A Buy-Sell Agreement is another key document that if properly structured, funded, and updated will protect the value of both the exiting and remaining business owner’s interest in the business. The Buy-Sell Agreement accompanied by proper planning should provide the exiting owner a fair value for his or her ownership interest and provide the remaining owner a means to purchase the exiting owner’s interest without depleting the business of cash flow and its value. A Buy-Sell Agreement is designed to establish a predetermined and agreed-upon business value (or method of arriving at the value) at the occurrence of certain trigger events such as the death, disability, voluntary or involuntary termination, or retirement of a shareholder or partner.

It is crucial that planning be done to ensure there are sufficient funds available to implement the buy-sell provisions when triggered. Funding at an owner’s death with life insurance may be the easy part. More problematic may be how to buy-out a departing owner’s interest in the event of disability, retirement or voluntary termination, especially if a portion of the business’ cash flow must be devoted to that purpose. Further, once in place a Buy-Sell Agreement should periodically be updated to reflect changes in the business value and the owners’ objectives.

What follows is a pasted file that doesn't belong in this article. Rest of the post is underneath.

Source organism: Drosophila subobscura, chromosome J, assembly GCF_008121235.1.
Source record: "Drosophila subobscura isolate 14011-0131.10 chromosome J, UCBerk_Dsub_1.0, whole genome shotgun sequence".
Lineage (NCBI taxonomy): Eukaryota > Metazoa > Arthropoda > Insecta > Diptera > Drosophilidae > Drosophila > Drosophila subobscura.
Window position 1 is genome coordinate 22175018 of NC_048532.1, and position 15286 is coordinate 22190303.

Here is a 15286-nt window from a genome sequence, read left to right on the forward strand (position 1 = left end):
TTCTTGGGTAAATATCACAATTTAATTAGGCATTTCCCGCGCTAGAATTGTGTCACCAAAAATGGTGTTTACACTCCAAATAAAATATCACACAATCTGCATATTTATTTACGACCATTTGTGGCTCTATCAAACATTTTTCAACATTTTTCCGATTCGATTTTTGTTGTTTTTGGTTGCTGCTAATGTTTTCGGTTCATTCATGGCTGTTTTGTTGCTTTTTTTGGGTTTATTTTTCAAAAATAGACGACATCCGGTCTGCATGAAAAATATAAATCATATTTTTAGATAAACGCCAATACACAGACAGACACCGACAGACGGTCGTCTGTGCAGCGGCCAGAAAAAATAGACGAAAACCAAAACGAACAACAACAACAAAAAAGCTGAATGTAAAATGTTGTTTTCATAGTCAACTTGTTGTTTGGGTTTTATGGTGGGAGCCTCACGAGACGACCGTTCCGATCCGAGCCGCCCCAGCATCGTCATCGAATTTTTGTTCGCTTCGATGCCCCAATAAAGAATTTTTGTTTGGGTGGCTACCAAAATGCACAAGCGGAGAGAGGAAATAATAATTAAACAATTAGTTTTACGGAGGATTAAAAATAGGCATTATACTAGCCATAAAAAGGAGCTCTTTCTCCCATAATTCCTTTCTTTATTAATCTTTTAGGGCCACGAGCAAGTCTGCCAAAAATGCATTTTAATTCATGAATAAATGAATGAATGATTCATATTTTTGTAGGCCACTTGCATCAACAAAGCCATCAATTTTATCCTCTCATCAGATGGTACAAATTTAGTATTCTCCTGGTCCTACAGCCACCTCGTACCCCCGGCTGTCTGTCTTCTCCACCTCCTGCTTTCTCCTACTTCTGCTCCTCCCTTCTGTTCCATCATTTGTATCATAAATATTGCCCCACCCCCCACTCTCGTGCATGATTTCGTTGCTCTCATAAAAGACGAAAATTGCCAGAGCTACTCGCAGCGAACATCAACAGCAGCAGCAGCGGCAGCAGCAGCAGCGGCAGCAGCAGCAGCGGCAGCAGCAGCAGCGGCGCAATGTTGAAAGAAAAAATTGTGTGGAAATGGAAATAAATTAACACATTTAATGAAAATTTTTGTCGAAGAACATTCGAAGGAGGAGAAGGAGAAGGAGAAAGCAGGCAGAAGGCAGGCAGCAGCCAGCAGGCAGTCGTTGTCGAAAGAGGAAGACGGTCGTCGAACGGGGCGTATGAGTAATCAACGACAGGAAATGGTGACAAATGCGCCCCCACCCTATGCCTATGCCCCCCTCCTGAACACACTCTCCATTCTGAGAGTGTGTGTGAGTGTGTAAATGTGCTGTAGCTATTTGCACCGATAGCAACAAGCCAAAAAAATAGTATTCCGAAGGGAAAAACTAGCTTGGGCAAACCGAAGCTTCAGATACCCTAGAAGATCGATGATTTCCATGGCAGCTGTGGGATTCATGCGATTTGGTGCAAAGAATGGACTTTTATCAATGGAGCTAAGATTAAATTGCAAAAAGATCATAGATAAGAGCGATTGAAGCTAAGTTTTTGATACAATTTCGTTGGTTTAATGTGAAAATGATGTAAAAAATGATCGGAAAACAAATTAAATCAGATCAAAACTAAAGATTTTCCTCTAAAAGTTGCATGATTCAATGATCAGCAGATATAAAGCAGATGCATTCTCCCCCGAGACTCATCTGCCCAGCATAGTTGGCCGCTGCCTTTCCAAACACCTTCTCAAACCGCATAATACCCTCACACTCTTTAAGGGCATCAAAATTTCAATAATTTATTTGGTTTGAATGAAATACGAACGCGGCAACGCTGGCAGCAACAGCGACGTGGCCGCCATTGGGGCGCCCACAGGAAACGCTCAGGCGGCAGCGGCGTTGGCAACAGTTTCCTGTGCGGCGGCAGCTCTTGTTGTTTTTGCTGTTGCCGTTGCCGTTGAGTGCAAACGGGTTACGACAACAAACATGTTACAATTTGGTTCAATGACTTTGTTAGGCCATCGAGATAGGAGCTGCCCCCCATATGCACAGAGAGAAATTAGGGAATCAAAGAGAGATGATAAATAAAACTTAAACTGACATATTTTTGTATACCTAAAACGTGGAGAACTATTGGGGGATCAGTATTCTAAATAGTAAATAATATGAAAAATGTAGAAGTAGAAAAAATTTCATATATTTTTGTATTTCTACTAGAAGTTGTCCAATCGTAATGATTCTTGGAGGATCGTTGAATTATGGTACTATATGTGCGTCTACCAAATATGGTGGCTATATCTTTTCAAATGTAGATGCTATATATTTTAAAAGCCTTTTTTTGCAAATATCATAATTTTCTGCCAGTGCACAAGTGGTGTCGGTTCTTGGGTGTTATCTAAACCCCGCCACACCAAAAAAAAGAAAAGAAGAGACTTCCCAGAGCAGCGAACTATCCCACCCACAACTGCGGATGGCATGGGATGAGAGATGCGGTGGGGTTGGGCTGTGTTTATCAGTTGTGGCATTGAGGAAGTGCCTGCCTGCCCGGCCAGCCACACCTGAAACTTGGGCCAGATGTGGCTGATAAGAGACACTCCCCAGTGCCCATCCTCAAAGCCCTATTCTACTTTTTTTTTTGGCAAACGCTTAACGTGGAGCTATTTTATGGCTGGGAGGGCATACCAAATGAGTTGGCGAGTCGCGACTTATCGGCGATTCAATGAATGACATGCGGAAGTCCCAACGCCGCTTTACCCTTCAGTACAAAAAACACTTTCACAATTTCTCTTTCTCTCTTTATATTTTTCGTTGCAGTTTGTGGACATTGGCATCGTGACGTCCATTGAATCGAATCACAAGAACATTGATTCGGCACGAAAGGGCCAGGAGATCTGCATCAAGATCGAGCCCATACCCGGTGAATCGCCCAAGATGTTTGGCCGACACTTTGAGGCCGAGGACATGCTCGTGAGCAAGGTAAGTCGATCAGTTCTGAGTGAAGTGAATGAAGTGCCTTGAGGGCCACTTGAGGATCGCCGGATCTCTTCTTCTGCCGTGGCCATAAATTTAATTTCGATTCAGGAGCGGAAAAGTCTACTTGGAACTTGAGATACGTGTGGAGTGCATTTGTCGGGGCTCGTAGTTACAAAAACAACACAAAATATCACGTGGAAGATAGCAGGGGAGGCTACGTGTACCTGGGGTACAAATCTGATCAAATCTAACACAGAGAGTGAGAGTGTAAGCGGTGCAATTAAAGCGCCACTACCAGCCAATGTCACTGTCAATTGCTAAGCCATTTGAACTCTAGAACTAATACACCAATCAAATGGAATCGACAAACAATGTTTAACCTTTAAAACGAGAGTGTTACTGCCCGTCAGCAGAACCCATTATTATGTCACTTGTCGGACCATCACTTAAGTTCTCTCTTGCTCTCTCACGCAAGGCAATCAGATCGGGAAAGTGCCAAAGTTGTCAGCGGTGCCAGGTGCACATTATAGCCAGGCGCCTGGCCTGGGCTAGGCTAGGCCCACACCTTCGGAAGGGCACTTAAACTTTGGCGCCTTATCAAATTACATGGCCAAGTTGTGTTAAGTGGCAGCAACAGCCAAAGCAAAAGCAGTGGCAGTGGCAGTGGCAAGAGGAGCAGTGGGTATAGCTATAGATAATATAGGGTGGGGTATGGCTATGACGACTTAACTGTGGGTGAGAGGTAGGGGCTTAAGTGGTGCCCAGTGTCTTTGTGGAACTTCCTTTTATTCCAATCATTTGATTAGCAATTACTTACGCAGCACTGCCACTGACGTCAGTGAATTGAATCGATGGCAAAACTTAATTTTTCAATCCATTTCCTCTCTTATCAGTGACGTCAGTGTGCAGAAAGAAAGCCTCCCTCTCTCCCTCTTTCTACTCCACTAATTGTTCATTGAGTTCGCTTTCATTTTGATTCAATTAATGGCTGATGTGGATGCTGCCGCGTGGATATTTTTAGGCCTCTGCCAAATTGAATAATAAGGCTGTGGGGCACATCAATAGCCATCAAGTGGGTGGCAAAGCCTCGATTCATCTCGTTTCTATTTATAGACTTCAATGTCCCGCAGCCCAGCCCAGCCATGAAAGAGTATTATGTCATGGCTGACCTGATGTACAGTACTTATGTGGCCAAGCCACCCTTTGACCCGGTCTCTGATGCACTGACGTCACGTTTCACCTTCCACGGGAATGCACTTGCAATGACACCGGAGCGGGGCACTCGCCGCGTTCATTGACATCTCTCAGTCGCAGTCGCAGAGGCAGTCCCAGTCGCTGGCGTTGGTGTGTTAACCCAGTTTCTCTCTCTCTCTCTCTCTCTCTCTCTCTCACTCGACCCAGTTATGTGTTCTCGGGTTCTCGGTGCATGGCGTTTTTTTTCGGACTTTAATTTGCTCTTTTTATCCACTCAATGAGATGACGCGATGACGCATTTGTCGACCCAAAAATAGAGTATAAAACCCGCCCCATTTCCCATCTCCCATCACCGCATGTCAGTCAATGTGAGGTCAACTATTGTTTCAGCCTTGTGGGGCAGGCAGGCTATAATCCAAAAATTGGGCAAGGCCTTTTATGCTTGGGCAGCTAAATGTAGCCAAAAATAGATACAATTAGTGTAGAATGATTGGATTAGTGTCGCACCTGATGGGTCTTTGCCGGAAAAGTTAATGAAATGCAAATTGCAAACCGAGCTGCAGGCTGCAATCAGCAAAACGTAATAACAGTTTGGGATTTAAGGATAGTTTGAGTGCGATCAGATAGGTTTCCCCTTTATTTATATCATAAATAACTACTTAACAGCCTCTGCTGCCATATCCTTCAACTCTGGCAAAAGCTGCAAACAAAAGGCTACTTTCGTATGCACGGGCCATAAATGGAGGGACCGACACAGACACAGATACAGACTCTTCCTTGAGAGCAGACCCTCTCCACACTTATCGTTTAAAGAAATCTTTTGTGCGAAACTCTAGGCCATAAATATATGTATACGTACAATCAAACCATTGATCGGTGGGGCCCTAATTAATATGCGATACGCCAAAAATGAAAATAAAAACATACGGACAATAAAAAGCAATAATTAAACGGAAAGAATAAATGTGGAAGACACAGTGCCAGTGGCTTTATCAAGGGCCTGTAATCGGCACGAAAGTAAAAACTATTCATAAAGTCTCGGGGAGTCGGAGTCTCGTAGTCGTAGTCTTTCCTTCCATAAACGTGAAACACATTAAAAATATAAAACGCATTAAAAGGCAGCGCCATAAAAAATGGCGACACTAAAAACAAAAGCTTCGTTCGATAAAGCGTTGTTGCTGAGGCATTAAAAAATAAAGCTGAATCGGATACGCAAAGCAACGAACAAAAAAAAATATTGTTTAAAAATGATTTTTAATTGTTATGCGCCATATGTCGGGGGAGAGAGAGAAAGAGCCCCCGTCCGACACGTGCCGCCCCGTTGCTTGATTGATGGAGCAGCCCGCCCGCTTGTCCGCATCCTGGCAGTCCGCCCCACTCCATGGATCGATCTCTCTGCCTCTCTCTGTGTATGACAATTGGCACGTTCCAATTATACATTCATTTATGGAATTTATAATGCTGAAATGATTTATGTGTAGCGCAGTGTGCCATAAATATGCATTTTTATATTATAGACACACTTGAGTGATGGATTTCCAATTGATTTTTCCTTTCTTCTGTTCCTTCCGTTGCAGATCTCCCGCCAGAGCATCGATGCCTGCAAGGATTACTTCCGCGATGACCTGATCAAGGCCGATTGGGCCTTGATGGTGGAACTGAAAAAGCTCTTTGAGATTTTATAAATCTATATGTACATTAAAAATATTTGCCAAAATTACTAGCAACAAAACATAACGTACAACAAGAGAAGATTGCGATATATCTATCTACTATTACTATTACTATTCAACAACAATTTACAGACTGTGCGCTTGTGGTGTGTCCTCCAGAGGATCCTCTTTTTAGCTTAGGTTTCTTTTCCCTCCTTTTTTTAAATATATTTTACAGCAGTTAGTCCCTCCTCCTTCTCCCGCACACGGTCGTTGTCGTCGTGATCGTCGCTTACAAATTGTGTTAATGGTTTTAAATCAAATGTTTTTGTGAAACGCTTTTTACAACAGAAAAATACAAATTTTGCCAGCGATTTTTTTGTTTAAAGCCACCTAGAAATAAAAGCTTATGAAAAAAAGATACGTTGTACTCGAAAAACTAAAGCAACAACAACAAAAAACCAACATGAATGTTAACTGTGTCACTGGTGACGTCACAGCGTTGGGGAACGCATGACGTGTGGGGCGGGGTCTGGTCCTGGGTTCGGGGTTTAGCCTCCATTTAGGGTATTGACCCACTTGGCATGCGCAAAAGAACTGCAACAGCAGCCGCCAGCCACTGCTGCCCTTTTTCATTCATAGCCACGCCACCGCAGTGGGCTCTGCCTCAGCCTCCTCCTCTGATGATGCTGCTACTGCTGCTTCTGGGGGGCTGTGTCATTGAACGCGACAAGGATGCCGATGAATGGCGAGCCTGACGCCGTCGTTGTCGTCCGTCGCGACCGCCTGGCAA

Finally, business owners should consider putting into place a deferred compensation or bonus plan designed to reward key employees who meet certain performance targets. A properly planned deferred compensation or bonus arrangement can serve two purposes which will work toward protecting the value of the business. First, the plan should be designed so that employees are rewarded for achieving benchmarks that not only protect but increase the business value. Second, such agreements, for example through gradual vesting schedules, should place “golden handcuffs” on valuable employees by making it difficult for a key employee to leave the business and forfeit certain benefits.